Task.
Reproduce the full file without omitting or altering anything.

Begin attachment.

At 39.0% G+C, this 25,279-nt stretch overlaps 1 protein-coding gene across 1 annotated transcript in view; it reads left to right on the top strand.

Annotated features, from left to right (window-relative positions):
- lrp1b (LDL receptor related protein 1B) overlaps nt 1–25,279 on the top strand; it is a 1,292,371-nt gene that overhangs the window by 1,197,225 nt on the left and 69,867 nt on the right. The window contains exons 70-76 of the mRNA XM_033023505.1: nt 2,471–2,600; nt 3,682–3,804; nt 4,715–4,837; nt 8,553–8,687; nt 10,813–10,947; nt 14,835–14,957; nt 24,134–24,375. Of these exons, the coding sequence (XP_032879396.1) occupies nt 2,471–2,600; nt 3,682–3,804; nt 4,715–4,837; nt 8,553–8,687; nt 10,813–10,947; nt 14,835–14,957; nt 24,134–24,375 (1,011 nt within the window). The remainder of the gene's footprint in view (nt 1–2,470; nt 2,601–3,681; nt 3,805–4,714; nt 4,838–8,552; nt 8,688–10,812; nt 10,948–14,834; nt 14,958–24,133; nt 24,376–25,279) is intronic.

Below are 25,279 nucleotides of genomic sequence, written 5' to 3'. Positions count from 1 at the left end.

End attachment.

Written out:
At 39.0% G+C, this 25,279-nt stretch overlaps 1 protein-coding gene across 1 annotated transcript in view; it reads left to right on the top strand.

Annotated features, from left to right (window-relative positions):
- lrp1b (LDL receptor related protein 1B) overlaps nt 1–25,279 on the top strand; it is a 1,292,371-nt gene that overhangs the window by 1,197,225 nt on the left and 69,867 nt on the right. The window contains exons 70-76 of the mRNA XM_033023505.1: nt 2,471–2,600; nt 3,682–3,804; nt 4,715–4,837; nt 8,553–8,687; nt 10,813–10,947; nt 14,835–14,957; nt 24,134–24,375. Of these exons, the coding sequence (XP_032879396.1) occupies nt 2,471–2,600; nt 3,682–3,804; nt 4,715–4,837; nt 8,553–8,687; nt 10,813–10,947; nt 14,835–14,957; nt 24,134–24,375 (1,011 nt within the window). The remainder of the gene's footprint in view (nt 1–2,470; nt 2,601–3,681; nt 3,805–4,714; nt 4,838–8,552; nt 8,688–10,812; nt 10,948–14,834; nt 14,958–24,133; nt 24,376–25,279) is intronic.

Below are 25,279 nucleotides of genomic sequence, written 5' to 3'. Positions count from 1 at the left end.